Tax Day focus: Record-breaking kicker + the need for a well-funded IRS

Tax Day focus: Record-breaking kicker + the need for a well-funded IRS

Tax Day focus: Record-breaking kicker + the need for a well-funded IRS

With tax season coming to an end, it’s a good moment to discuss the vital role that our tax system plays in our lives. At its best, the tax system makes the economy work better for everyone. At its worst, it deepens existing economic injustices.

In this episode of Policy for the People, we focus on two aspects of the tax system. First, we discuss Oregon’s record-breaking kicker, which is sending massive tax rebates to the rich, while giving little or nothing to those struggling the most. OCPP’s Daniel Hauser explains the policy and discusses how to make the kicker work better for Oregonians.

In the second half of the show, we focus on the importance of having a well-funded Internal Revenue Service (IRS). Joe Hughes from the Institute on Taxation and Economic Policy discusses the long-term erosion of the agency’s budget, as well as recent efforts to turn things around.

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We make this transcript available for your convenience and to increase the accessibility of our content. The transcript was generated by software and was slightly edited for clarity. If you are able to, we encourage you to listen to the recording.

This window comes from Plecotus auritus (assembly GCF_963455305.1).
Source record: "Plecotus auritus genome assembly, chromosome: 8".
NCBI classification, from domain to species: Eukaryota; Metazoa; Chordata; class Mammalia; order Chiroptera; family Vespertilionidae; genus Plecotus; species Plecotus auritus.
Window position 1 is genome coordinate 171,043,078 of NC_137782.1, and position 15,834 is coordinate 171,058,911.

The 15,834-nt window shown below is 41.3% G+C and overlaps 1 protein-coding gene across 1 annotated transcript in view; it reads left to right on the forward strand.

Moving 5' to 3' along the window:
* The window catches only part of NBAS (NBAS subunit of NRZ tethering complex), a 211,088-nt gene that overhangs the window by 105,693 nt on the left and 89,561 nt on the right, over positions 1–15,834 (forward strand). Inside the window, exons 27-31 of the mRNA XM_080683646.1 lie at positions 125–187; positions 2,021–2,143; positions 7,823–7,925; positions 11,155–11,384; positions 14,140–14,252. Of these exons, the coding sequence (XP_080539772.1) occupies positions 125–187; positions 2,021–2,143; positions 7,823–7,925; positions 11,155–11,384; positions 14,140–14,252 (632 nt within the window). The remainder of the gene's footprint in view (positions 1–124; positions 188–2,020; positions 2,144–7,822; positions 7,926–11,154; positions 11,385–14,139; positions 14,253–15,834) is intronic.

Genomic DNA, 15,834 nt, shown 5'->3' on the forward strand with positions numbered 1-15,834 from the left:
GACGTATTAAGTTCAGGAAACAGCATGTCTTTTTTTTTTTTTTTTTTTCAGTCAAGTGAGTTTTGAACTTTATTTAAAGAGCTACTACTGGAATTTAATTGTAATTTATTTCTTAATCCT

Tax season is coming to an end. So it’s a good moment to discuss the vital role that our tax system plays in our lives. At its best, the tax system makes the economy work better for everyone. At its worst, it deepens existing economic injustices.

In this episode of Policy for the People, we’re talking about our tax system, and two aspects in particular.

In the second half of the show, we focus on the importance of having a well-funded Internal Revenue Service (IRS), the nation’s agency responsible for collecting and administering the tax system. Joe Hughes from the Institute on Taxation and Economic Policy discusses the long-term erosion of the agency’s budget, as well as recent efforts to turn things around that are beginning to pay off.

But we begin by examining Oregon’s kicker rebate. The largest kicker rebate ever, totaling $5.6 billion, is being paid out to Oregon tax filers. But as we hear from Daniel Hauser, Deputy Director of the Oregon Center for Public Policy, the rich are getting massive rebates, while those struggling the most to get by are getting little or nothing. Is there a way to make Oregon’s kicker rebate work better for Oregonians?